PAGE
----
U.G. died in March 2007.Though he did not acknowledge it, such rejection is similar to the Buddhist concept of negation. Through the rejection of all tradition, the mind drops its conditioning, and reaches a state of freedom.

In today’s India, these and other philosophers deserve to be better known. They differ from traditional gurus who often reformulate old statements, and instead provide fresh and different ways of looking at the world.

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Posted in India, karma, Philosophy

Ideas on Karma—-Sri Aurobindo

Concepts such as the One Reality, Maya and Karma have permeated Indian consciousness. Indians, no matter what their class, caste, or religion are familiar with these terms, which date back to the Upanishads, the Brahma Sutra and Shankara. Since then, there have been numerous refinements and analyses of these concepts, and notable among those who provided a fresh view of these ideas, is Sri Aurobindo.
Born in Kolkata on 15 August 1872, Aurobindo Ghose was a philosopher, poet and mystic. He was educated mainly in England and after his return to India in 1892 and took up various administrative and teaching posts and then began to seriously study Yoga. Between 1905 and 1908, he was one of the main nationalist leaders of the extremist school. Imprisoned in 1908, he experienced a ‘divine revelation’, and two years later when there was again a threat of imprisonment, escaped from British India to the French territory of Pondicherry (now Puducherry) where he started an ashram. He was joined in his ashram in 1920 by ‘The Mother’, a Frenchwoman named Mirra Richard, who took over the running of the ashram, while Aurobindo devoted himself to reading, studying ancient texts, and writing philosophical works including The Life Divine, Integral Yoga, the epic Savitri , a poem of 24,000 lines, as well as commentaries on The Bhagavad Gita, the major Upanishads, and other texts.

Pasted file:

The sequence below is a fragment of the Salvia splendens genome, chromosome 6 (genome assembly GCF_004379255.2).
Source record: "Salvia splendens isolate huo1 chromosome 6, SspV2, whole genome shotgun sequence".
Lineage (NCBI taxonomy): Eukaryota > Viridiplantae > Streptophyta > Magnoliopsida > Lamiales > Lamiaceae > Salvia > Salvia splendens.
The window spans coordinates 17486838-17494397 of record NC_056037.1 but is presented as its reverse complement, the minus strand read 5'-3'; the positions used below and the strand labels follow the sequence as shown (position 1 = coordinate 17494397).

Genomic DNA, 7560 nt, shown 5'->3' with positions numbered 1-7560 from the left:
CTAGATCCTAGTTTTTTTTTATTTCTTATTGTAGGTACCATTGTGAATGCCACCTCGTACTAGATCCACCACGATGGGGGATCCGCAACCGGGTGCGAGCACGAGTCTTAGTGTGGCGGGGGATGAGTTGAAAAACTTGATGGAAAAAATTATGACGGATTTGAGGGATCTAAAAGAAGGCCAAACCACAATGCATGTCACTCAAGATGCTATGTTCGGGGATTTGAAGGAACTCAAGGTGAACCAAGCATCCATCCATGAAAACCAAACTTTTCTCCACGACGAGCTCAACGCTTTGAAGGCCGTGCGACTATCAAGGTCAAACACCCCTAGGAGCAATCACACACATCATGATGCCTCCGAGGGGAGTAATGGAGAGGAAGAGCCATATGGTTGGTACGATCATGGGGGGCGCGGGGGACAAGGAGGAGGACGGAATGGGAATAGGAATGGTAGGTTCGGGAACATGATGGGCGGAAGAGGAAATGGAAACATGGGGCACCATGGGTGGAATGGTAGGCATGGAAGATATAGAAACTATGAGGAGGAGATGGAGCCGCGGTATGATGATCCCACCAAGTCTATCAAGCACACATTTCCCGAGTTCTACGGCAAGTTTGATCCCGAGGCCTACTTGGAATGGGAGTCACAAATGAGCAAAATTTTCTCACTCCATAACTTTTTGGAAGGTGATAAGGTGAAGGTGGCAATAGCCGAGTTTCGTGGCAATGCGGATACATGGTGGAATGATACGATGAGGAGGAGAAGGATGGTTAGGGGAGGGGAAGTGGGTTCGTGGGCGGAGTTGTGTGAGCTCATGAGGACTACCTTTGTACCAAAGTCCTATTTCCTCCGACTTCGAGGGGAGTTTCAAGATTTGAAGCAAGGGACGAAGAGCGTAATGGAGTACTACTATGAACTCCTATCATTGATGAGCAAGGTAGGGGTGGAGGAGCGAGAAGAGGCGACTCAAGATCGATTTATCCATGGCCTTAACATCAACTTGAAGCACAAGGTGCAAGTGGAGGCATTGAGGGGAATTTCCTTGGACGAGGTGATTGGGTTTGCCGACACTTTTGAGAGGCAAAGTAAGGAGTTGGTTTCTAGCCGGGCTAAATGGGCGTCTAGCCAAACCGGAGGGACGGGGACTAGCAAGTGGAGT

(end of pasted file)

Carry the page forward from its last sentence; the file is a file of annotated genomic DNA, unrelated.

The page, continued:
In these works, Aurobindo, a profound thinker, presented his philosophy and ideas. His basic assumption was that life is still evolving, and a human being is not the highest stage of evolution – a higher being will one day emerge. The light and power of the spirit, called by him, the ‘Supermind’, presiding over human evolution, would transform human consciousness and remould life on earth.